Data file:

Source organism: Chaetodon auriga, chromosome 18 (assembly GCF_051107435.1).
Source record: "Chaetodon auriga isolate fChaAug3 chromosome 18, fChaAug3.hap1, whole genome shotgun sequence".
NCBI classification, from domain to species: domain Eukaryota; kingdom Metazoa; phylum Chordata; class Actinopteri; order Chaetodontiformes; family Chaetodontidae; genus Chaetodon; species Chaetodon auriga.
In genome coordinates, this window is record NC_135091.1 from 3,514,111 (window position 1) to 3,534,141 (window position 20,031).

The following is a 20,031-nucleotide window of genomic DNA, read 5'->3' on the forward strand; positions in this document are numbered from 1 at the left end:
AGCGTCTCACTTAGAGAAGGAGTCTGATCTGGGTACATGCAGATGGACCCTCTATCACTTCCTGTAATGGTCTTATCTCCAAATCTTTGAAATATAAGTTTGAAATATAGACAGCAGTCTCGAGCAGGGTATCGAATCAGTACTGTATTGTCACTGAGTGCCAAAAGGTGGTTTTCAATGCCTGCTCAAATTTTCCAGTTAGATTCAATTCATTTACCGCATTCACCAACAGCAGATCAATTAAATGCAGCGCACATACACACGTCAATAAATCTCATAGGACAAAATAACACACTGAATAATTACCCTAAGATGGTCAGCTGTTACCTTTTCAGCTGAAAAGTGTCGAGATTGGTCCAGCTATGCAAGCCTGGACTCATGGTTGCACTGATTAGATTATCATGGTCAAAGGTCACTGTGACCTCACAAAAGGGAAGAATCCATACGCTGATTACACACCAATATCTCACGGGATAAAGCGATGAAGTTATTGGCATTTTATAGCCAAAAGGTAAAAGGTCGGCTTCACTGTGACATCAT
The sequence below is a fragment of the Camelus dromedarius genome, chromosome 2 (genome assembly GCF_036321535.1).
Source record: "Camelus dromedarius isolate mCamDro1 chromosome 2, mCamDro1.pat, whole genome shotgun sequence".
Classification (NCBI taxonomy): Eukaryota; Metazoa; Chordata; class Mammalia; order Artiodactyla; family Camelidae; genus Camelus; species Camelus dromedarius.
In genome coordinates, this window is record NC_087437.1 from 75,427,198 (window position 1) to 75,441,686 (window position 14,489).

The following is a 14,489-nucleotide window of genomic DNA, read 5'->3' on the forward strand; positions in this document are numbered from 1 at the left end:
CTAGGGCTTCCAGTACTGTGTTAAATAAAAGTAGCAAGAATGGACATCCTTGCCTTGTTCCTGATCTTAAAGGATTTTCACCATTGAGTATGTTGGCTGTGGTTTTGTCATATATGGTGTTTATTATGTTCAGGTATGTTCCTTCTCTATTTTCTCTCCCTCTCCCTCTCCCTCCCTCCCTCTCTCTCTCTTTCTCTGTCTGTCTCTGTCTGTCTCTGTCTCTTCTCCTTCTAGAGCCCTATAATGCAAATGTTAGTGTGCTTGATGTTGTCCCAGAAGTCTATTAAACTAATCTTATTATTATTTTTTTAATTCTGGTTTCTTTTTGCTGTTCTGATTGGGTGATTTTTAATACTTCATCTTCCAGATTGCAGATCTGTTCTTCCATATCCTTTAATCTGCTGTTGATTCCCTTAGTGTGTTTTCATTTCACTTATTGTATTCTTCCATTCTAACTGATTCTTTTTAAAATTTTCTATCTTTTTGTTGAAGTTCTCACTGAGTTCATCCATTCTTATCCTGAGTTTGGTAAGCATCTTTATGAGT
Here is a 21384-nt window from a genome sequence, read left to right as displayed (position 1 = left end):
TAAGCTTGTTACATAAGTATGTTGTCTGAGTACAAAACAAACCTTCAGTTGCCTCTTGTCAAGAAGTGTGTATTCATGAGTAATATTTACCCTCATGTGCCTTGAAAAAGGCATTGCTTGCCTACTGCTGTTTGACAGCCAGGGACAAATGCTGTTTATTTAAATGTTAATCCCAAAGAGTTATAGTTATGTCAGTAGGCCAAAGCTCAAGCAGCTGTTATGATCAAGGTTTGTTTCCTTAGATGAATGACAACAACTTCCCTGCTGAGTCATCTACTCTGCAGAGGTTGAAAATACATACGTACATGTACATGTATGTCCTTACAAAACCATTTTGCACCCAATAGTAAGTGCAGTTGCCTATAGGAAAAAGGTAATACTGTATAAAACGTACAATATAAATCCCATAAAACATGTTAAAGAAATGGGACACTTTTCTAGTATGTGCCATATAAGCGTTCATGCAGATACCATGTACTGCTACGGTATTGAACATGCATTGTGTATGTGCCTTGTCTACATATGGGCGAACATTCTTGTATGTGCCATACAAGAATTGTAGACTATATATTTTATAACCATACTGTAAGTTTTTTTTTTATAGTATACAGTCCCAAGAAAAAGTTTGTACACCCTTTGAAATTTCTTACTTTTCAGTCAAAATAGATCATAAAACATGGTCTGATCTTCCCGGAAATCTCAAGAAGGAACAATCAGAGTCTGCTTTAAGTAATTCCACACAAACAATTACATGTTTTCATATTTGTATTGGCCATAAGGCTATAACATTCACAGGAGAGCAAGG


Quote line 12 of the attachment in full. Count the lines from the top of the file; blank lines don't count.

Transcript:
CTAGGGCTTCCAGTACTGTGTTAAATAAAAGTAGCAAGAATGGACATCCTTGCCTTGTTCCTGATCTTAAAGGATTTTCACCATTGAGTATGTTGGCTGTGGTTTTGTCATATATGGTGTTTATTATGTTCAGGTATGTTCCTTCTCTATTTTCTCTCCCTCTCCCTCTCCCTCCCTCCCTCTCTCTCTCTTTCTCTGTCTGTCTCTGTCTGTCTCTGTCTCTTCTCCTTCTAGAGCCCTATAATGCAAATGTTAGTGTGCTTGATGTTGTCCCAGAAGTCTATTAAACTAATCTTATTATTATTTTTTTAATTCTGGTTTCTTTTTGCTGTTCTGATTGGGTGATTTTTAATACTTCATCTTCCAGATTGCAGATCTGTTCTTCCATATCCTTTAATCTGCTGTTGATTCCCTTAGTGTGTTTTCATTTCACTTATTGTATTCTTCCATTCTAACTGATTCTTTTTAAAATTTTCTATCTTTTTGTTGAAGTTCTCACTGAGTTCATCCATTCTTATCCTGAGTTTGGTAAGCATCTTTATGAGT